Tik Tok is a social media platform allowing users to create and share videos. It was formally known as Musical.ly. It is popular among teenagers and young children as they like to create lip sync and dance videos to their favourite music. These can be recorded and shared publicly or streamed live in real time to strangers. Other users can then directly message those in the videos either privately or in a live chat while they are performing.
According to Tik Tok, the minimum age is 13 though they have no controls in place to check users. CEOP (Child Exploitation and Online Protection) rates it at 16+.
What do Parents need to know?
As it is a social media platform, Tik Tok encourages users to share and connect with other people, this can be people users do not know. There is no filter on the content that is shared so inappropriate lyrics, sexually explicit videos and ‘dares’ are all shared for anyone to see. Anybody who is a user on Tik Tok can also contact anybody else and send direct messages.
These types of social media environments consistently create a desire amongst young children to be liked and wanted and feel that the number of ‘followers’ is an indication of popularity. Due to this, children often are encouraged to do more dares or take part in videos that are inappropriate for their age in an attempt to gain more followers, putting themselves at risk in the process.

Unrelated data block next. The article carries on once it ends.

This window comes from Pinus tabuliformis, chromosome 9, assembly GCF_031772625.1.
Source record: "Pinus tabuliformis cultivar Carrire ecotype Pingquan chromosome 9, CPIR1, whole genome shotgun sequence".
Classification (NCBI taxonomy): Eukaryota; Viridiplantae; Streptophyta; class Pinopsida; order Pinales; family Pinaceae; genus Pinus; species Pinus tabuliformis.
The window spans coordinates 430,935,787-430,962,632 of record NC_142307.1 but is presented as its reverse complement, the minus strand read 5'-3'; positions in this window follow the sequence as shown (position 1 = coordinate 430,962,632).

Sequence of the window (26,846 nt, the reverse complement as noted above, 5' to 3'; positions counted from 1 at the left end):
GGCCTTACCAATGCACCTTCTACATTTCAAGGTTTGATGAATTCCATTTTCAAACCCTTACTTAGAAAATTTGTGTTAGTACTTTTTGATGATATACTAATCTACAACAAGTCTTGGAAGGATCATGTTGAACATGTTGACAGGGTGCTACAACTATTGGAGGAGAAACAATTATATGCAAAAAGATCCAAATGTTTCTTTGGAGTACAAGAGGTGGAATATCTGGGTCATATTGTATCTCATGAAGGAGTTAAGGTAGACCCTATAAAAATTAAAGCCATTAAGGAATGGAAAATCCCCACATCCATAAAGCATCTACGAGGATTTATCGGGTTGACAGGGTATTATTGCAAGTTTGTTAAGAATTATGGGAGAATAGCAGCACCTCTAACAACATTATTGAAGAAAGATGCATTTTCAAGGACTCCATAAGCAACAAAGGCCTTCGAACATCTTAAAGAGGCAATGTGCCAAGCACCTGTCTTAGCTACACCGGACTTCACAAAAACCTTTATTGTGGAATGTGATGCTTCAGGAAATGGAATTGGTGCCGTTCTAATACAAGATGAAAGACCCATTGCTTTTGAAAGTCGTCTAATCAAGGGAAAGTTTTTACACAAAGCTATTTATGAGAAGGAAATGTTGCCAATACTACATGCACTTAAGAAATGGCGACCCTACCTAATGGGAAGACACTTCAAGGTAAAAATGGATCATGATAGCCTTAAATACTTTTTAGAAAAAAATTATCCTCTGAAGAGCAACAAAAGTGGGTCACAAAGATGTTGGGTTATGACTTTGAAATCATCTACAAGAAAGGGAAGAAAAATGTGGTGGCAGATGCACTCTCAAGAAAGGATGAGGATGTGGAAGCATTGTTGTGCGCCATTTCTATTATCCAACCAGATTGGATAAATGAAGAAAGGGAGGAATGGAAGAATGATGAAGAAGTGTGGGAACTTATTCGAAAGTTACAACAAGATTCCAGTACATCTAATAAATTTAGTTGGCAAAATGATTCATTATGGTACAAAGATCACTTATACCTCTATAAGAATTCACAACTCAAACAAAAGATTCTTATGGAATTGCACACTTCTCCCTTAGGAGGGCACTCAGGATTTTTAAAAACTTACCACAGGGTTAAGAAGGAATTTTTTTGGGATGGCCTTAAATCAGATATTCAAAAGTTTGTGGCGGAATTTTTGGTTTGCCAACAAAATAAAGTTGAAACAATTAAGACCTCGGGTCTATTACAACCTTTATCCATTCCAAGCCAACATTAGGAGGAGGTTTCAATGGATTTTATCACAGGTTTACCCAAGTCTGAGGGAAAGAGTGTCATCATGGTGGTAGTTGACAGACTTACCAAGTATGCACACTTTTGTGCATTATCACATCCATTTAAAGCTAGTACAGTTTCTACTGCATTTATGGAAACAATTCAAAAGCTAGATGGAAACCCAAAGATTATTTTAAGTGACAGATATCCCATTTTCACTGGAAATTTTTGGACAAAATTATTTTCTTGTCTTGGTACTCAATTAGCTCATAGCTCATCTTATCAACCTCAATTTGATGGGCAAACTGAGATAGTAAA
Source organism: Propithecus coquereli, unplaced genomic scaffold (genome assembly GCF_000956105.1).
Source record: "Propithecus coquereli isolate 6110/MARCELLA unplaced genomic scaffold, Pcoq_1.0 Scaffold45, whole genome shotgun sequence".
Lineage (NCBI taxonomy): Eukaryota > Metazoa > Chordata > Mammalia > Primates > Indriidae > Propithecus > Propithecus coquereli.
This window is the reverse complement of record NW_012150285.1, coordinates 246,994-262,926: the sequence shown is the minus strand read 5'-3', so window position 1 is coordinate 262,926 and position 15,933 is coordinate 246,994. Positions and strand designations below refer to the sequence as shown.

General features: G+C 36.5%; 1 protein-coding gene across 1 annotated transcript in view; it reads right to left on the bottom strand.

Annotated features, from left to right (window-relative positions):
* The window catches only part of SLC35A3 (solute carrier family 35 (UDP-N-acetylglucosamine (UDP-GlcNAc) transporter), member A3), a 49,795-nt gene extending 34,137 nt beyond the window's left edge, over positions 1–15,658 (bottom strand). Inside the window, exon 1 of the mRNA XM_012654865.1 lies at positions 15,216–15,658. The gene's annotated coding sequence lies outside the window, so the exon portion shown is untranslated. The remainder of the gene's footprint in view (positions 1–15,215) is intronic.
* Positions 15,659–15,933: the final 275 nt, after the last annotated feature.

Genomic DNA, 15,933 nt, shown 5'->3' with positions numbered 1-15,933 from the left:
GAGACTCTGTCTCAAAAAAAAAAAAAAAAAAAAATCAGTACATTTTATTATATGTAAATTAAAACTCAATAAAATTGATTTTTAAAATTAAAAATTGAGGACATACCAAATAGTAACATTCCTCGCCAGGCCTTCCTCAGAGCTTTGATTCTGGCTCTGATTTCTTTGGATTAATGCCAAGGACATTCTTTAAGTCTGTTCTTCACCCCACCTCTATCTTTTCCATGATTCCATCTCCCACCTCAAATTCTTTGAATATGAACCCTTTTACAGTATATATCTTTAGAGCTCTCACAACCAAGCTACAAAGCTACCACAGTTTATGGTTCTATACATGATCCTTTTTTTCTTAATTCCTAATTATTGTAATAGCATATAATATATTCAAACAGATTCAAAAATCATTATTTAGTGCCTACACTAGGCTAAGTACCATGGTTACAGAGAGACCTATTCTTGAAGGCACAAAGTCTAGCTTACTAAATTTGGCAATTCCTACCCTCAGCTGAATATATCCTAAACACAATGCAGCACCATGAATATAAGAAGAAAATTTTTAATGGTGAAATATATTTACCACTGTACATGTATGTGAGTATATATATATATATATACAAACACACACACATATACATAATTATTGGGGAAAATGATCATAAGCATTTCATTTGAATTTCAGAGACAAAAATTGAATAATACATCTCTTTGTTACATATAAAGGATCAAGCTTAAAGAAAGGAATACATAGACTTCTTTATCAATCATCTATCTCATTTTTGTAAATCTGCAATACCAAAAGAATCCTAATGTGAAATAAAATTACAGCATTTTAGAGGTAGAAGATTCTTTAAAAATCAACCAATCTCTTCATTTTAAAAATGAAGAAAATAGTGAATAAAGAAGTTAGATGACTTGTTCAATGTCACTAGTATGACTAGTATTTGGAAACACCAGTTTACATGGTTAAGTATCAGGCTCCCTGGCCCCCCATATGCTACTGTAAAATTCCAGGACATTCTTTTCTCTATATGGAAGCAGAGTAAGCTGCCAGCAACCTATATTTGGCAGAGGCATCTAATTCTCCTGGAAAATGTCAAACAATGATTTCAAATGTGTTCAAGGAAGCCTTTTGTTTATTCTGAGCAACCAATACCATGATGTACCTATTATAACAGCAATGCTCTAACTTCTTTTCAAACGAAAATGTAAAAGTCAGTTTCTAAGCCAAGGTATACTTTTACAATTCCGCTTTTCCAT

It has been known for young people to be stalked through the Tik Tok platform due to the some of the information they innocently give away while performing in their videos. This can be their location, likes and dislikes or the school they go to by school uniform being visible.
As Tik Tok can now be integrated with other social media sites, it is easier for users to be found by others through other social media accounts.
What can Parents do?
Consider the access to content, inappropriate or otherwise, that your child will have open access to on Tik Tok and whether you would be happy for them to access it.
If your child has friends over and is sharing videos on Tik Tok with them, consider whether their friends have permission from their parents or carers to post their videos online before doing so.
Show children how to block users that they do not wish to be following them – details on how are avilable on the Tik Tok website:
Discuss oversharing – get children thinking about what they are intending to share and whether they will be happy for that to be online forever and bee seen by anyone at anytime in the future.
Think about how children can unintentionally give away information about themselves such as their location, school or interests that can be something for criminals to exploit.
Secure your child’s account so that videos are private and review this regularly to ensure changes to the Tik Tok platform do not leave your child’s account vulnerable.
Further helpful information has been published by National Online Safety here: